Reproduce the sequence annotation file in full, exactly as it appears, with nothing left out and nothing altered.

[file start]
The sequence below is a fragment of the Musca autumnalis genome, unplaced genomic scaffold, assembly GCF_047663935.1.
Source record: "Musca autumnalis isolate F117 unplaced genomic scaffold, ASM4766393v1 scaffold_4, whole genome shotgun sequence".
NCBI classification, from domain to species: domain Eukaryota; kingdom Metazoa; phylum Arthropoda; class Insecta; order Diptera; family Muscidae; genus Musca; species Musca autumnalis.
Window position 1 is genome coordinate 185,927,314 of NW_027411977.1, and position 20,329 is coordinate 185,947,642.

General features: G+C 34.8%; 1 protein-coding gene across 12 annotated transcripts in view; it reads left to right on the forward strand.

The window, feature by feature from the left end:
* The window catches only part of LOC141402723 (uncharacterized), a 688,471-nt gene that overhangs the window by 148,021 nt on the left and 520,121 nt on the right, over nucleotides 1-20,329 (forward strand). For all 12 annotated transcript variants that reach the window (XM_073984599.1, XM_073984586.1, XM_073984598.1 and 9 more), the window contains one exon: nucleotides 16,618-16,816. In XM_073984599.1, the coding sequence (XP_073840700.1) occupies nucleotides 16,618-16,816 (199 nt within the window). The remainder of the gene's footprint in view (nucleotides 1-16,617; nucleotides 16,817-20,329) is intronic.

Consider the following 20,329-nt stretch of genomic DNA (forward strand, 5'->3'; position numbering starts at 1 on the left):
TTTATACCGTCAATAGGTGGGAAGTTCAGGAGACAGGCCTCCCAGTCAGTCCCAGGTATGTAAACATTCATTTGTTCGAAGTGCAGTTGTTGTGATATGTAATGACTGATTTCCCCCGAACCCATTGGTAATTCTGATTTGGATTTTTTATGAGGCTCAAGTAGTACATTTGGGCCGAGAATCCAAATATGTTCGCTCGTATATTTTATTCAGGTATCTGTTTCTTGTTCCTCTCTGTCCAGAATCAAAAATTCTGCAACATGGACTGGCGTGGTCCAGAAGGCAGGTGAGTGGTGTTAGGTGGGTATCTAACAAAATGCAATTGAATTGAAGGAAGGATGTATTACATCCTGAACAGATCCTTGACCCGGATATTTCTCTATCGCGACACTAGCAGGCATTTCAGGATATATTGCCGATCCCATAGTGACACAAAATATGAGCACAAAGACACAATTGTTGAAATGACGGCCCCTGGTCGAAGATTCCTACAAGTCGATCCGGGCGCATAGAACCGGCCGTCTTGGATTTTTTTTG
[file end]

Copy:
The sequence below is a fragment of the Musca autumnalis genome, unplaced genomic scaffold, assembly GCF_047663935.1.
Source record: "Musca autumnalis isolate F117 unplaced genomic scaffold, ASM4766393v1 scaffold_4, whole genome shotgun sequence".
NCBI classification, from domain to species: domain Eukaryota; kingdom Metazoa; phylum Arthropoda; class Insecta; order Diptera; family Muscidae; genus Musca; species Musca autumnalis.
Window position 1 is genome coordinate 185,927,314 of NW_027411977.1, and position 20,329 is coordinate 185,947,642.

General features: G+C 34.8%; 1 protein-coding gene across 12 annotated transcripts in view; it reads left to right on the forward strand.

The window, feature by feature from the left end:
* The window catches only part of LOC141402723 (uncharacterized), a 688,471-nt gene that overhangs the window by 148,021 nt on the left and 520,121 nt on the right, over nucleotides 1-20,329 (forward strand). For all 12 annotated transcript variants that reach the window (XM_073984599.1, XM_073984586.1, XM_073984598.1 and 9 more), the window contains one exon: nucleotides 16,618-16,816. In XM_073984599.1, the coding sequence (XP_073840700.1) occupies nucleotides 16,618-16,816 (199 nt within the window). The remainder of the gene's footprint in view (nucleotides 1-16,617; nucleotides 16,817-20,329) is intronic.

Consider the following 20,329-nt stretch of genomic DNA (forward strand, 5'->3'; position numbering starts at 1 on the left):
TTTATACCGTCAATAGGTGGGAAGTTCAGGAGACAGGCCTCCCAGTCAGTCCCAGGTATGTAAACATTCATTTGTTCGAAGTGCAGTTGTTGTGATATGTAATGACTGATTTCCCCCGAACCCATTGGTAATTCTGATTTGGATTTTTTATGAGGCTCAAGTAGTACATTTGGGCCGAGAATCCAAATATGTTCGCTCGTATATTTTATTCAGGTATCTGTTTCTTGTTCCTCTCTGTCCAGAATCAAAAATTCTGCAACATGGACTGGCGTGGTCCAGAAGGCAGGTGAGTGGTGTTAGGTGGGTATCTAACAAAATGCAATTGAATTGAAGGAAGGATGTATTACATCCTGAACAGATCCTTGACCCGGATATTTCTCTATCGCGACACTAGCAGGCATTTCAGGATATATTGCCGATCCCATAGTGACACAAAATATGAGCACAAAGACACAATTGTTGAAATGACGGCCCCTGGTCGAAGATTCCTACAAGTCGATCCGGGCGCATAGAACCGGCCGTCTTGGATTTTTTTTG